Stress related to catching COVID-19 is highest among 30-59 year-olds

Stress related to catching COVID-19 is highest among 30-59 year-olds

Stress relating to catching COVID-19 is currently highest amongst adults aged 30-59, according to UCL’s COVID-19 study, the UK’s largest study on adults’ wellbeing and mental health during the coronavirus epidemic.

The study, which was launched three weeks ago, has over 60,000 participants and reports on how adults feel about the lockdown, government advice, feelings of loneliness and wellbeing, and their mental health.

Lead author Dr. Daisy Fancourt (Associate Professor of Epidemiology, UCL Epidemiology & Health Care) said: “Since the lockdown measures were brought in two weeks ago, we have seen a change in what most people are worrying about. Encouragingly, stressors relating to finance and food have decreased over the past fortnight, but the current highest stress factor appears to be worries about either catching COVID-19 or becoming seriously ill from it.

“We also see there has been a slight increase in depression over the past two weeks, but fortunately a slight decrease in anxiety levels amongst the general public.”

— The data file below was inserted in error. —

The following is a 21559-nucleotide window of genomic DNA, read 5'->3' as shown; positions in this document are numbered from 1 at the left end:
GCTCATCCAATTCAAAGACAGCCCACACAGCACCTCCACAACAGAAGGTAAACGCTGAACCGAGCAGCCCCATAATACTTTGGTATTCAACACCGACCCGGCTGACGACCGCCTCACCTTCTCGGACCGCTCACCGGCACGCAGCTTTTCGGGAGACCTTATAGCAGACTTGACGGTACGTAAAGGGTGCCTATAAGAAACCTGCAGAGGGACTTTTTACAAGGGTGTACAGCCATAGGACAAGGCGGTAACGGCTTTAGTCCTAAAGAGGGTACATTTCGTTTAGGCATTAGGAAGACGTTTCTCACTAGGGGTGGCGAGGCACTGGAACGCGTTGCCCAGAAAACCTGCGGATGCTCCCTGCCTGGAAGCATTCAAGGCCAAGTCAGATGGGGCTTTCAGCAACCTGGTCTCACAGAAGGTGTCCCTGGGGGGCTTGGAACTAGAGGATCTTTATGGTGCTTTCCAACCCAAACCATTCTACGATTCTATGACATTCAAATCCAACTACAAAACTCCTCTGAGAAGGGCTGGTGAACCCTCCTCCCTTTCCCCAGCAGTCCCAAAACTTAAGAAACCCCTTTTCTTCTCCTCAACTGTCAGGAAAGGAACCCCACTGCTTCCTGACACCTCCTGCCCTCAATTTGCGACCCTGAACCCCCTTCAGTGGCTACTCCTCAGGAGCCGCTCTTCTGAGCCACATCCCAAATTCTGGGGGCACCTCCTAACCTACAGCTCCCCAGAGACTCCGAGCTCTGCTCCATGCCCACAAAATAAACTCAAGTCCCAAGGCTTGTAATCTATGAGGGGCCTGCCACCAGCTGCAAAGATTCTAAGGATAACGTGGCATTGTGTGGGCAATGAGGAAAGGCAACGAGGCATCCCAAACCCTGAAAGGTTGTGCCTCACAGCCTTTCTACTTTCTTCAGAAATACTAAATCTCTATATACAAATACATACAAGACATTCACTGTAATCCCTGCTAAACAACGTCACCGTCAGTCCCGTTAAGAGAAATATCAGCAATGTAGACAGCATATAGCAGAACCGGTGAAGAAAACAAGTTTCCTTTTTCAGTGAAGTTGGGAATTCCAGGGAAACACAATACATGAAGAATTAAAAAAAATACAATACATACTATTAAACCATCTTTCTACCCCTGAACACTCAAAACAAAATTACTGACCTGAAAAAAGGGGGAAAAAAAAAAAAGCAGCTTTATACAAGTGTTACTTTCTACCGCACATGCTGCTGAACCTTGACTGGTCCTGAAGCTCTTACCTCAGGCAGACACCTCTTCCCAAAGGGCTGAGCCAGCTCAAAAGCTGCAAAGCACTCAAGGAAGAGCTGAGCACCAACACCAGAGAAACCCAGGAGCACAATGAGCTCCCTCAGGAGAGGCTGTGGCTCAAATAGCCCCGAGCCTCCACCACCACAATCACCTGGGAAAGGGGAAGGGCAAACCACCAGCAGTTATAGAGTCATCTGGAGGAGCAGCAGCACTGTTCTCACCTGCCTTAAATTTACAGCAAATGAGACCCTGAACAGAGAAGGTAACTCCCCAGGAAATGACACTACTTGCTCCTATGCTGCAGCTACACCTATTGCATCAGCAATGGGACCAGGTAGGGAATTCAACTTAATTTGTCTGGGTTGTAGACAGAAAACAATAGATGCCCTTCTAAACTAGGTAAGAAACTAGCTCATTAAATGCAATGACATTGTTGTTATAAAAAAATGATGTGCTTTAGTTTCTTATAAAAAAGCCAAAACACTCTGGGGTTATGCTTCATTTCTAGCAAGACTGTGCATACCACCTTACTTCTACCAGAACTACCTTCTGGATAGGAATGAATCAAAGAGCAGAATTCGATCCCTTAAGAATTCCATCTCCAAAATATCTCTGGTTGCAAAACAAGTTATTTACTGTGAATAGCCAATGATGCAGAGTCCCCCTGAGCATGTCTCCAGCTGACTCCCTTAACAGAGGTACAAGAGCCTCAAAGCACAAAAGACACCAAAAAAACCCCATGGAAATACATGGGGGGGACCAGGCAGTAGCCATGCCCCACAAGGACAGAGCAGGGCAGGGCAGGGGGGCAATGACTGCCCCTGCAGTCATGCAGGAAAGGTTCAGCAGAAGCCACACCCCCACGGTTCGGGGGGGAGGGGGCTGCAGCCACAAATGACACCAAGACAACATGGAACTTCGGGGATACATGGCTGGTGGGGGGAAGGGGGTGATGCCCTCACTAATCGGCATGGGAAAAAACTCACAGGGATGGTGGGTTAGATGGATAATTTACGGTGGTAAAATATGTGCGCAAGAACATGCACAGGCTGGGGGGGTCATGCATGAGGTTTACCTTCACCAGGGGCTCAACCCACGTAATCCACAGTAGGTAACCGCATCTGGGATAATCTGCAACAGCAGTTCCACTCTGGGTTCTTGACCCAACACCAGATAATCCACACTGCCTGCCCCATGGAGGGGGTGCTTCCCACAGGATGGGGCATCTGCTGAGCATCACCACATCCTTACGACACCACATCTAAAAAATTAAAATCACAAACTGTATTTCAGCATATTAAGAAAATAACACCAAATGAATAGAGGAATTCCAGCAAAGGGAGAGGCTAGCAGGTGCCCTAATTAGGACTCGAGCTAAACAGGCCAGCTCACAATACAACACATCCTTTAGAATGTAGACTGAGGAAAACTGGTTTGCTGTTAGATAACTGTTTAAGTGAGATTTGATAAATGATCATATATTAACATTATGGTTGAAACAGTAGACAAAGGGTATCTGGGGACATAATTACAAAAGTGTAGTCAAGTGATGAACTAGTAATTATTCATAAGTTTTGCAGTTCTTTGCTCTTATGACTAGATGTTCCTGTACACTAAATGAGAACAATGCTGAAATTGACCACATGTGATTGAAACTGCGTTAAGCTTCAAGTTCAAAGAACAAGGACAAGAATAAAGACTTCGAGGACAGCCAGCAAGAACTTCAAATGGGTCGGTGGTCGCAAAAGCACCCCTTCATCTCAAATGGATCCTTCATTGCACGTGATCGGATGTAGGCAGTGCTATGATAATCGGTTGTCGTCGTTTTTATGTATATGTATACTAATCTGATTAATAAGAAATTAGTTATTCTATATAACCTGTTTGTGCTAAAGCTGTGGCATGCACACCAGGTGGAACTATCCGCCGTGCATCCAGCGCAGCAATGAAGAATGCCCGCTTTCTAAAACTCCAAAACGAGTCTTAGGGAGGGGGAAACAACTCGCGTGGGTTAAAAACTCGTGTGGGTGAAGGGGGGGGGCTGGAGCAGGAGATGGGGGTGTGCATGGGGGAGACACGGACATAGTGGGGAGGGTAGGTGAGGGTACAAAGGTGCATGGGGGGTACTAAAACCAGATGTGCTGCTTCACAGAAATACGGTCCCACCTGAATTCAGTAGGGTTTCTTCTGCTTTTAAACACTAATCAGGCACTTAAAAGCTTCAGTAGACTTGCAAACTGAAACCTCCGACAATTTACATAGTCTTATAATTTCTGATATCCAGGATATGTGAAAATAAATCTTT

The researchers found that immediately before the lockdown, the public were most worried about getting COVID-19, but since social distancing and social isolation measures have come in, this has decreased—suggesting that the measures are helping people to feel safe. However, compared to results from the first week, worries about catching COVID-19 are still higher than stresses relating to finance, getting food or unemployment.

Those over 60 have reported the highest levels of life satisfaction of between six and 6.5 out of ten since the survey began, with those aged between 18 and 24 reporting the lowest levels of around four to 4.5. By comparison, a similar ONS wellbeing scale last year showed that satisfaction scales were around 7.5 on average for the population at the end of March 2019.

Loneliness levels are higher amongst younger adults, those living alone, those with lower household income levels, and those with an existing diagnosed mental health condition. However, there has not been much evidence to date of a change in these levels over the lockdown period.

The full UCL COVID-19 study report shows breakdowns by age groups, gender, income, and whether people are living alone or have reported diagnosed mental health conditions.

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